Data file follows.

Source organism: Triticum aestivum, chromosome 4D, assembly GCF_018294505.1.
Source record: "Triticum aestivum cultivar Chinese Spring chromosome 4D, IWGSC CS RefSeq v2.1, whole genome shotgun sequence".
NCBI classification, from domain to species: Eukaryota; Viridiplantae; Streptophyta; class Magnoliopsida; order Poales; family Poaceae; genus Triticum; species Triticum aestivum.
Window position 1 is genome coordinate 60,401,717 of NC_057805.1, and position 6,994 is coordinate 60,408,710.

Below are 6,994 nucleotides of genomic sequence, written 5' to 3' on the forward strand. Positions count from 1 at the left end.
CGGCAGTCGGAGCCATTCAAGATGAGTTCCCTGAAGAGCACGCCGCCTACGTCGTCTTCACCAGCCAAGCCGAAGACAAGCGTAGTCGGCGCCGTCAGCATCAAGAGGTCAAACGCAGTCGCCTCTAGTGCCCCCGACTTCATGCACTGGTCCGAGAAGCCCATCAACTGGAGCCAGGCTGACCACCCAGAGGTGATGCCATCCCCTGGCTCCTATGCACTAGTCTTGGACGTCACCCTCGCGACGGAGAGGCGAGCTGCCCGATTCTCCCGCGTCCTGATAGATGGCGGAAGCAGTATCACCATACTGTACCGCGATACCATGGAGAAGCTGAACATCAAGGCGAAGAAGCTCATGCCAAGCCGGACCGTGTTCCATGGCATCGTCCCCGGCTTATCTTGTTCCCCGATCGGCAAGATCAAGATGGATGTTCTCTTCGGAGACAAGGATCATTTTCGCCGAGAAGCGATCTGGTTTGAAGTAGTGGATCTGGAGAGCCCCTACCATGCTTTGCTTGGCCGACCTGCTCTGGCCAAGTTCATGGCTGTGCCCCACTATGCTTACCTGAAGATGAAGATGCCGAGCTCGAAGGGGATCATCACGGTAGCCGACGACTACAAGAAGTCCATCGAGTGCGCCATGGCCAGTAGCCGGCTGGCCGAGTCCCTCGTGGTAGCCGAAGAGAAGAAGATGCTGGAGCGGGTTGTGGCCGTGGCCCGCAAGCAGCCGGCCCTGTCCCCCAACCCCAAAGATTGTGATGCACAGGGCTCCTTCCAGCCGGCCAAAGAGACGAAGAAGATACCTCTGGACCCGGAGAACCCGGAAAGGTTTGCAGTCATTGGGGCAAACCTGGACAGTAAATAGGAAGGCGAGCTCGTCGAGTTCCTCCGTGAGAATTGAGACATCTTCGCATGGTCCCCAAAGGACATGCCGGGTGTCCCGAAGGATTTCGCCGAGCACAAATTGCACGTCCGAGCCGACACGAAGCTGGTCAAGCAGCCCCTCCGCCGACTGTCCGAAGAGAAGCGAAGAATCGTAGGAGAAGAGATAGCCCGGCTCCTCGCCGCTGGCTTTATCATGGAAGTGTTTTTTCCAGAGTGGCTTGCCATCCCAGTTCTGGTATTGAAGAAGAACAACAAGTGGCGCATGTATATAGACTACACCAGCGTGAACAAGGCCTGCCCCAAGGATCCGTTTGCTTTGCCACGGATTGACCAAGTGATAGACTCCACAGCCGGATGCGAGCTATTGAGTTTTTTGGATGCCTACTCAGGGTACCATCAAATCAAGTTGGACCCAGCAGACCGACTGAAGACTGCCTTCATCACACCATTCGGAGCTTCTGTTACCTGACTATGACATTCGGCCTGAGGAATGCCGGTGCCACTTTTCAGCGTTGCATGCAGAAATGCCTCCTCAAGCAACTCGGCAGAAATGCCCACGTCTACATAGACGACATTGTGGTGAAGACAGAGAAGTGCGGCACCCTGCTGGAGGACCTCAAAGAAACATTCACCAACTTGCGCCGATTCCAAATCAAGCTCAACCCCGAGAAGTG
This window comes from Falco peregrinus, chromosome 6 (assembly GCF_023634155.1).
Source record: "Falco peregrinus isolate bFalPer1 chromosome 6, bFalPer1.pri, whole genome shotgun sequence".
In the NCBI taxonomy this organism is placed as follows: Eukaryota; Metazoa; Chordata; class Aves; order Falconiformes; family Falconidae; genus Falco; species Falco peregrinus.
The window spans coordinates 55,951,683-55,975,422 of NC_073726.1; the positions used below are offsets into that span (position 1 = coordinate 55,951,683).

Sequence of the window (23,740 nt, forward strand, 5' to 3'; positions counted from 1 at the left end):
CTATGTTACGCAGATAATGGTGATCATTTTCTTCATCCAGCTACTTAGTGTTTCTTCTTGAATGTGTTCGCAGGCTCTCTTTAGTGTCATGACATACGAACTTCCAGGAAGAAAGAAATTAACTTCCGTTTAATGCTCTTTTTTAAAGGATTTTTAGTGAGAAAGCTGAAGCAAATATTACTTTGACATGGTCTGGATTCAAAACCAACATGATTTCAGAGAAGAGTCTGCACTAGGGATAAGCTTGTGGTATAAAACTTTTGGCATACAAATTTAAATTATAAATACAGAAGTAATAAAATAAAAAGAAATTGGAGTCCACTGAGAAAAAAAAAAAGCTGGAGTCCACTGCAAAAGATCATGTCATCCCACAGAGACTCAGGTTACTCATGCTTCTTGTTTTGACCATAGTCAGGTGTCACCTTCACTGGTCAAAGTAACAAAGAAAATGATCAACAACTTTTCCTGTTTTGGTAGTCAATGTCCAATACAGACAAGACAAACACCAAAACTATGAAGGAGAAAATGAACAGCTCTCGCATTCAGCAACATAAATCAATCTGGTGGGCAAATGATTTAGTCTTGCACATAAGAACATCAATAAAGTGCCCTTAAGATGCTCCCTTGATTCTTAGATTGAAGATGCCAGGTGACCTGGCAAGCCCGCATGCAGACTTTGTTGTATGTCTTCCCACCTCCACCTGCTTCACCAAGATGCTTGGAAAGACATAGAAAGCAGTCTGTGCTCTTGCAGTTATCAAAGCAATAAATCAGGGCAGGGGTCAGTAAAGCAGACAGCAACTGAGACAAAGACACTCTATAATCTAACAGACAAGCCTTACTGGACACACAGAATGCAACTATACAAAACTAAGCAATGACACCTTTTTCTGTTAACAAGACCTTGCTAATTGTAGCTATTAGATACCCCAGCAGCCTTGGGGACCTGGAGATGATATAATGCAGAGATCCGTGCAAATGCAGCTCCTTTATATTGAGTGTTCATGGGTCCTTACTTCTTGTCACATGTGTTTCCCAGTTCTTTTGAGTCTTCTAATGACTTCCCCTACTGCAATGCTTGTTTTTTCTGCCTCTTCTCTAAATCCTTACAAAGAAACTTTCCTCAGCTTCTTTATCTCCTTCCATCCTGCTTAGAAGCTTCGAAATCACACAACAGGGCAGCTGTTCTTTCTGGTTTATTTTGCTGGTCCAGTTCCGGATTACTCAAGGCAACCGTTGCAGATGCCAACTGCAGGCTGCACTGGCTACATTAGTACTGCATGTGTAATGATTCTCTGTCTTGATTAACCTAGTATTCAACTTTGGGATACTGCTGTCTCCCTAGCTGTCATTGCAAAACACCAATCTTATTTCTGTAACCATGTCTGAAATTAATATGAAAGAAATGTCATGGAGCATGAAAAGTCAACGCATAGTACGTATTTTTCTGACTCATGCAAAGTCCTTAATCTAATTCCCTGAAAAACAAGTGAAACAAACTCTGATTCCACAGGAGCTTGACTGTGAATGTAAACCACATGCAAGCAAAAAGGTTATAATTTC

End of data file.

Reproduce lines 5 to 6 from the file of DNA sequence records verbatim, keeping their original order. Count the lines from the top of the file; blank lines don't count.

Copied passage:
Below are 6,994 nucleotides of genomic sequence, written 5' to 3' on the forward strand. Positions count from 1 at the left end.
CGGCAGTCGGAGCCATTCAAGATGAGTTCCCTGAAGAGCACGCCGCCTACGTCGTCTTCACCAGCCAAGCCGAAGACAAGCGTAGTCGGCGCCGTCAGCATCAAGAGGTCAAACGCAGTCGCCTCTAGTGCCCCCGACTTCATGCACTGGTCCGAGAAGCCCATCAACTGGAGCCAGGCTGACCACCCAGAGGTGATGCCATCCCCTGGCTCCTATGCACTAGTCTTGGACGTCACCCTCGCGACGGAGAGGCGAGCTGCCCGATTCTCCCGCGTCCTGATAGATGGCGGAAGCAGTATCACCATACTGTACCGCGATACCATGGAGAAGCTGAACATCAAGGCGAAGAAGCTCATGCCAAGCCGGACCGTGTTCCATGGCATCGTCCCCGGCTTATCTTGTTCCCCGATCGGCAAGATCAAGATGGATGTTCTCTTCGGAGACAAGGATCATTTTCGCCGAGAAGCGATCTGGTTTGAAGTAGTGGATCTGGAGAGCCCCTACCATGCTTTGCTTGGCCGACCTGCTCTGGCCAAGTTCATGGCTGTGCCCCACTATGCTTACCTGAAGATGAAGATGCCGAGCTCGAAGGGGATCATCACGGTAGCCGACGACTACAAGAAGTCCATCGAGTGCGCCATGGCCAGTAGCCGGCTGGCCGAGTCCCTCGTGGTAGCCGAAGAGAAGAAGATGCTGGAGCGGGTTGTGGCCGTGGCCCGCAAGCAGCCGGCCCTGTCCCCCAACCCCAAAGATTGTGATGCACAGGGCTCCTTCCAGCCGGCCAAAGAGACGAAGAAGATACCTCTGGACCCGGAGAACCCGGAAAGGTTTGCAGTCATTGGGGCAAACCTGGACAGTAAATAGGAAGGCGAGCTCGTCGAGTTCCTCCGTGAGAATTGAGACATCTTCGCATGGTCCCCAAAGGACATGCCGGGTGTCCCGAAGGATTTCGCCGAGCACAAATTGCACGTCCGAGCCGACACGAAGCTGGTCAAGCAGCCCCTCCGCCGACTGTCCGAAGAGAAGCGAAGAATCGTAGGAGAAGAGATAGCCCGGCTCCTCGCCGCTGGCTTTATCATGGAAGTGTTTTTTCCAGAGTGGCTTGCCATCCCAGTTCTGGTATTGAAGAAGAACAACAAGTGGCGCATGTATATAGACTACACCAGCGTGAACAAGGCCTGCCCCAAGGATCCGTTTGCTTTGCCACGGATTGACCAAGTGATAGACTCCACAGCCGGATGCGAGCTATTGAGTTTTTTGGATGCCTACTCAGGGTACCATCAAATCAAGTTGGACCCAGCAGACCGACTGAAGACTGCCTTCATCACACCATTCGGAGCTTCTGTTACCTGACTATGACATTCGGCCTGAGGAATGCCGGTGCCACTTTTCAGCGTTGCATGCAGAAATGCCTCCTCAAGCAACTCGGCAGAAATGCCCACGTCTACATAGACGACATTGTGGTGAAGACAGAGAAGTGCGGCACCCTGCTGGAGGACCTCAAAGAAACATTCACCAACTTGCGCCGATTCCAAATCAAGCTCAACCCCGAGAAGTG